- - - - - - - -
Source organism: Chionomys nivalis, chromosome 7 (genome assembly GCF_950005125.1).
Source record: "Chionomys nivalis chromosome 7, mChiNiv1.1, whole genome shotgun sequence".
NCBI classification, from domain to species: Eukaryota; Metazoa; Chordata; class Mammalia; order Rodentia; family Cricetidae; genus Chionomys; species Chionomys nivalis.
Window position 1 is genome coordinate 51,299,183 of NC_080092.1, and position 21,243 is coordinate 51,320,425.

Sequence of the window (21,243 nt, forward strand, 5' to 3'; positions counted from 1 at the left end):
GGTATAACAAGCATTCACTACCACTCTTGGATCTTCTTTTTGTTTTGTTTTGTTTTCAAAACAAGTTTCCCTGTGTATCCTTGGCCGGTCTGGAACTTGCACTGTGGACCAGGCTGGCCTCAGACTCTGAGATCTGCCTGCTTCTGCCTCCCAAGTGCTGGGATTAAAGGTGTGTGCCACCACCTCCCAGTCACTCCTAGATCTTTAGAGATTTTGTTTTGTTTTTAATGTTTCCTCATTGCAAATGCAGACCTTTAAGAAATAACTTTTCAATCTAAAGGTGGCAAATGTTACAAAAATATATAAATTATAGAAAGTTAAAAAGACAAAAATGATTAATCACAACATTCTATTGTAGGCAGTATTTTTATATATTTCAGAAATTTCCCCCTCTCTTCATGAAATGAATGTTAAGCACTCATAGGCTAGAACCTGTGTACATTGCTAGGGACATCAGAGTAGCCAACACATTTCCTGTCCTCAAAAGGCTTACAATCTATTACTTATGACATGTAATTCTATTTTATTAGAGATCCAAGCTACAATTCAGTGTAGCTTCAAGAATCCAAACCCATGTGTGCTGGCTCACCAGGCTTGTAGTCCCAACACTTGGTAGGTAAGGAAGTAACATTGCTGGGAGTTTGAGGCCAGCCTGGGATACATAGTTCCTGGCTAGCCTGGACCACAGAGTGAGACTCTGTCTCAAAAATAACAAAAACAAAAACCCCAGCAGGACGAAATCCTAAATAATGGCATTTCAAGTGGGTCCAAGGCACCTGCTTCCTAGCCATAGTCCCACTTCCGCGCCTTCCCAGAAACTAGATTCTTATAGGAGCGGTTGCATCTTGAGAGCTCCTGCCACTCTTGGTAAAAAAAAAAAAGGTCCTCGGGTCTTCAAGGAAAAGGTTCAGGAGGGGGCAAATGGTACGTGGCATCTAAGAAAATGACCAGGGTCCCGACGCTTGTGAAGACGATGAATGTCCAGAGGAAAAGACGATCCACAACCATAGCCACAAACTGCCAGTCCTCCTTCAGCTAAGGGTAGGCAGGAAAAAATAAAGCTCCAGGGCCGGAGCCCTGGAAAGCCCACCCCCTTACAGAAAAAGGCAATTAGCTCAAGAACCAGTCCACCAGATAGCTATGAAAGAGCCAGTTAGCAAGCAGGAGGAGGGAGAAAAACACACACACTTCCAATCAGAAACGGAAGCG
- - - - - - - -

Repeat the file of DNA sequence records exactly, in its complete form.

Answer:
Source organism: Chionomys nivalis, chromosome 7 (genome assembly GCF_950005125.1).
Source record: "Chionomys nivalis chromosome 7, mChiNiv1.1, whole genome shotgun sequence".
NCBI classification, from domain to species: Eukaryota; Metazoa; Chordata; class Mammalia; order Rodentia; family Cricetidae; genus Chionomys; species Chionomys nivalis.
Window position 1 is genome coordinate 51,299,183 of NC_080092.1, and position 21,243 is coordinate 51,320,425.

Sequence of the window (21,243 nt, forward strand, 5' to 3'; positions counted from 1 at the left end):
GGTATAACAAGCATTCACTACCACTCTTGGATCTTCTTTTTGTTTTGTTTTGTTTTCAAAACAAGTTTCCCTGTGTATCCTTGGCCGGTCTGGAACTTGCACTGTGGACCAGGCTGGCCTCAGACTCTGAGATCTGCCTGCTTCTGCCTCCCAAGTGCTGGGATTAAAGGTGTGTGCCACCACCTCCCAGTCACTCCTAGATCTTTAGAGATTTTGTTTTGTTTTTAATGTTTCCTCATTGCAAATGCAGACCTTTAAGAAATAACTTTTCAATCTAAAGGTGGCAAATGTTACAAAAATATATAAATTATAGAAAGTTAAAAAGACAAAAATGATTAATCACAACATTCTATTGTAGGCAGTATTTTTATATATTTCAGAAATTTCCCCCTCTCTTCATGAAATGAATGTTAAGCACTCATAGGCTAGAACCTGTGTACATTGCTAGGGACATCAGAGTAGCCAACACATTTCCTGTCCTCAAAAGGCTTACAATCTATTACTTATGACATGTAATTCTATTTTATTAGAGATCCAAGCTACAATTCAGTGTAGCTTCAAGAATCCAAACCCATGTGTGCTGGCTCACCAGGCTTGTAGTCCCAACACTTGGTAGGTAAGGAAGTAACATTGCTGGGAGTTTGAGGCCAGCCTGGGATACATAGTTCCTGGCTAGCCTGGACCACAGAGTGAGACTCTGTCTCAAAAATAACAAAAACAAAAACCCCAGCAGGACGAAATCCTAAATAATGGCATTTCAAGTGGGTCCAAGGCACCTGCTTCCTAGCCATAGTCCCACTTCCGCGCCTTCCCAGAAACTAGATTCTTATAGGAGCGGTTGCATCTTGAGAGCTCCTGCCACTCTTGGTAAAAAAAAAAAAGGTCCTCGGGTCTTCAAGGAAAAGGTTCAGGAGGGGGCAAATGGTACGTGGCATCTAAGAAAATGACCAGGGTCCCGACGCTTGTGAAGACGATGAATGTCCAGAGGAAAAGACGATCCACAACCATAGCCACAAACTGCCAGTCCTCCTTCAGCTAAGGGTAGGCAGGAAAAAATAAAGCTCCAGGGCCGGAGCCCTGGAAAGCCCACCCCCTTACAGAAAAAGGCAATTAGCTCAAGAACCAGTCCACCAGATAGCTATGAAAGAGCCAGTTAGCAAGCAGGAGGAGGGAGAAAAACACACACACTTCCAATCAGAAACGGAAGCG